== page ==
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This Month in Climate History: May 1999 Tornado Outbreak
What started out as a normal Monday over fourteen years ago became anything but when the skies darkened over Oklahoma and Kansas on the evening of May 3, 1999. Several devastating tornadoes hit the area that evening, killing nearly 50 people and causing over one billion U.S. dollars in damages.
The most destructive tornado of the outbreak, an F-5 on the Fujita-Pearson Tornado Scale, formed about 45 miles southwest of Oklahoma City. The tornado stayed on the ground for about four hours and cut a path at least a half-mile wide as it moved north and east across the Oklahoma City area. In the wake of this single tornado, nearly 40 people were killed and several hundred were injured. The damage left behind by this tornado made it the most costly in U.S. history until the 2011 Joplin, Missouri, tornado. Shortly after the Oklahoma City tornado, another violent tornado, rated F-4 intensity, plowed through Haysville in suburban Wichita, Kansas. This tornado was responsible for several more deaths and over 150 additional injuries.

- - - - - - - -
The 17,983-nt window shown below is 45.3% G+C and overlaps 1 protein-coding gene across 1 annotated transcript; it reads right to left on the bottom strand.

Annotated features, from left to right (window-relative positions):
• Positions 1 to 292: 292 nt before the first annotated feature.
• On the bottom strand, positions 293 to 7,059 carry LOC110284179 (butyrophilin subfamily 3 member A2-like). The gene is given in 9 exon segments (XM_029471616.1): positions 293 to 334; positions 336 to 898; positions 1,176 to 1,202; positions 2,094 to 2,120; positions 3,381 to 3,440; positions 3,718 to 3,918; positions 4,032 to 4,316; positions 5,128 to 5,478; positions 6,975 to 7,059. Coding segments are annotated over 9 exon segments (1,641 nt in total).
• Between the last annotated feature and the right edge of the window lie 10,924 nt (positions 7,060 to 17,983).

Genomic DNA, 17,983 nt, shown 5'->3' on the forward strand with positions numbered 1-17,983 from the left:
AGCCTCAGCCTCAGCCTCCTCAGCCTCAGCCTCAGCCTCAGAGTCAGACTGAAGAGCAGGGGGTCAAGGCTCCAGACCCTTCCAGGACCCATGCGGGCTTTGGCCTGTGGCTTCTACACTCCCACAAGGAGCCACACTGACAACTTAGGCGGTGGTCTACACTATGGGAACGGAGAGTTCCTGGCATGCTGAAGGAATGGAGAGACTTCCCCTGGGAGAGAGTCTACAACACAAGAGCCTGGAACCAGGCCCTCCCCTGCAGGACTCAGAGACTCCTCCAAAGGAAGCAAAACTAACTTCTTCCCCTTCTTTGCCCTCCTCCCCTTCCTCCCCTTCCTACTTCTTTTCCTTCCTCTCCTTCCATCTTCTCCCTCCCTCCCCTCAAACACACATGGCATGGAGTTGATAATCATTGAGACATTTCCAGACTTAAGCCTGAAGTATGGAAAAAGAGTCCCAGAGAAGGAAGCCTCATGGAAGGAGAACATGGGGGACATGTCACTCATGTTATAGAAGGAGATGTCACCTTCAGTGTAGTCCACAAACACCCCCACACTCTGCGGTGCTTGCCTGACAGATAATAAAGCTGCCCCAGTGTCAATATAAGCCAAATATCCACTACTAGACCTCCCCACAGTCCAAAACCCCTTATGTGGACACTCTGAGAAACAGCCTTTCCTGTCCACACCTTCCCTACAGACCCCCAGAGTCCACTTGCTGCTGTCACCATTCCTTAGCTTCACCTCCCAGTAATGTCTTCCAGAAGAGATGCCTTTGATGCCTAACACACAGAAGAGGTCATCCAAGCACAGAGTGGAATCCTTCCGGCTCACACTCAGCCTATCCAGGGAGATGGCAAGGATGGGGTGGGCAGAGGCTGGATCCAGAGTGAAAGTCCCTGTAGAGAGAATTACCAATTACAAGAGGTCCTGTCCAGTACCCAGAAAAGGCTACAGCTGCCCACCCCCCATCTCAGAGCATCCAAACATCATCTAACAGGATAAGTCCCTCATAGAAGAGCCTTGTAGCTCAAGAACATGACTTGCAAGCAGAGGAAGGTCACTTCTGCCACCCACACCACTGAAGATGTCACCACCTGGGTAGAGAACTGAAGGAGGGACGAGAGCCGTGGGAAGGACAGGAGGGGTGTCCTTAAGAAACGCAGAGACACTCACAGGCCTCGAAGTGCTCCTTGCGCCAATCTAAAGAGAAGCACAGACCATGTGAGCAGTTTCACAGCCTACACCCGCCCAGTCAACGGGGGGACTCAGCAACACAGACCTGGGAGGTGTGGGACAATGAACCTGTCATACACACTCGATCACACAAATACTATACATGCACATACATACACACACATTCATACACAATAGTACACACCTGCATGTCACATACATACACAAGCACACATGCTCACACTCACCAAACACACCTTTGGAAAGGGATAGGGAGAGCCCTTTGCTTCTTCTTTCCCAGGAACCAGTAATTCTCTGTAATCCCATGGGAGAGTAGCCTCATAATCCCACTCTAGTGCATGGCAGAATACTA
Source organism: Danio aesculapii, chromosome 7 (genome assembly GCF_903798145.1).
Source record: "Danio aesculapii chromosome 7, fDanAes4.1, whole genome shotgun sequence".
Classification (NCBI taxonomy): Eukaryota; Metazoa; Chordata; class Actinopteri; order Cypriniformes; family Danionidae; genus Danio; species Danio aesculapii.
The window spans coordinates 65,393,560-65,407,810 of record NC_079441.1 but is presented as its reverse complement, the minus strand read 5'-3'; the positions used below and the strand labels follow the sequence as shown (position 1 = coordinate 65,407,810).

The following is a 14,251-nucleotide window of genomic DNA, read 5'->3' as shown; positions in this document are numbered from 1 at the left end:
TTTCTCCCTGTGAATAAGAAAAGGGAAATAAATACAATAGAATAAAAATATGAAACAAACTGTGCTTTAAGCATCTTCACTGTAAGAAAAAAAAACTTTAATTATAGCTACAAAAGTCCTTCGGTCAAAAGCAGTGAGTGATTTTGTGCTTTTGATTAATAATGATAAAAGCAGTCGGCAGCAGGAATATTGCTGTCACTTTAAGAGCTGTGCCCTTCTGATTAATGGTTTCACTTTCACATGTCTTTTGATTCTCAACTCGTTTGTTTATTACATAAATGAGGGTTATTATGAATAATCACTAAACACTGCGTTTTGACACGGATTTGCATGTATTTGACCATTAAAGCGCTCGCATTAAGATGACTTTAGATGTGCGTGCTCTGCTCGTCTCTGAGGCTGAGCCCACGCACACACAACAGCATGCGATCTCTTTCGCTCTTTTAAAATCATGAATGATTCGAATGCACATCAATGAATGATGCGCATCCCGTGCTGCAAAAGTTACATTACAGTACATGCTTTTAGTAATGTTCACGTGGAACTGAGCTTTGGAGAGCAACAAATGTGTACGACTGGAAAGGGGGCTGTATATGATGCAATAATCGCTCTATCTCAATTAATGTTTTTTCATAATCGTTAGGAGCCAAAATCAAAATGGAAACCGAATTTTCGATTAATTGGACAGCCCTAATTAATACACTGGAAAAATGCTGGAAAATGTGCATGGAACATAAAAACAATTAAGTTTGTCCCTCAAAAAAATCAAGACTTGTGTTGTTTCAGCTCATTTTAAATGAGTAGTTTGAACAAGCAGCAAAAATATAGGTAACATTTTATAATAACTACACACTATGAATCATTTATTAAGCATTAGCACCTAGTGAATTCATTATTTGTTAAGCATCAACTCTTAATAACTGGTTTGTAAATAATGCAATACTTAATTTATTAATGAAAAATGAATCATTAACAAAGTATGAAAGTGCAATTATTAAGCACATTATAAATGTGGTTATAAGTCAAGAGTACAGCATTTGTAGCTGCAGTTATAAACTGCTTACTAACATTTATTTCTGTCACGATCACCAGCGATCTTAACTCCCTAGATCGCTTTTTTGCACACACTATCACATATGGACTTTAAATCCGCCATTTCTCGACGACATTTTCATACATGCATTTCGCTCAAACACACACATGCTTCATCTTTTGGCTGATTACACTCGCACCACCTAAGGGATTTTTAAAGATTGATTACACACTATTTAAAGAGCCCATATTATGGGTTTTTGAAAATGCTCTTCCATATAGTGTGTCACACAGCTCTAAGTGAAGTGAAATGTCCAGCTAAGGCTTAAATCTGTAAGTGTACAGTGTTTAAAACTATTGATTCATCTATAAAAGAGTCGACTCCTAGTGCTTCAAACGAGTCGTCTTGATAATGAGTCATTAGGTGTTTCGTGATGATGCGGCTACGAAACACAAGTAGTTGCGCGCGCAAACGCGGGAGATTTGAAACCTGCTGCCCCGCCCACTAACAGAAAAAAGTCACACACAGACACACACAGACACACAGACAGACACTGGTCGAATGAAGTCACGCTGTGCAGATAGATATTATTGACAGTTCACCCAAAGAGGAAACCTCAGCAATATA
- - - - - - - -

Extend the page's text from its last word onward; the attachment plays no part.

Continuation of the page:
While these tornadoes received the greatest attention, they were just two of a rare and significant outbreak of violent tornadoes. By the time the storm system moved out of the area on May 4, over 70 tornadoes, many of them rated F-3 or stronger, had hit parts of Kansas, Oklahoma, and Texas. The total tornado count in Oklahoma makes the May 3–4, 1999 tornado outbreak the largest ever recorded in the state. In Oklahoma, officials estimated that over 8,000 homes or businesses were damaged or destroyed, and Kansas officials estimated that over 1,100 homes or businesses were destroyed in that state.
Check back next month for a new edition of This Month in Climate History.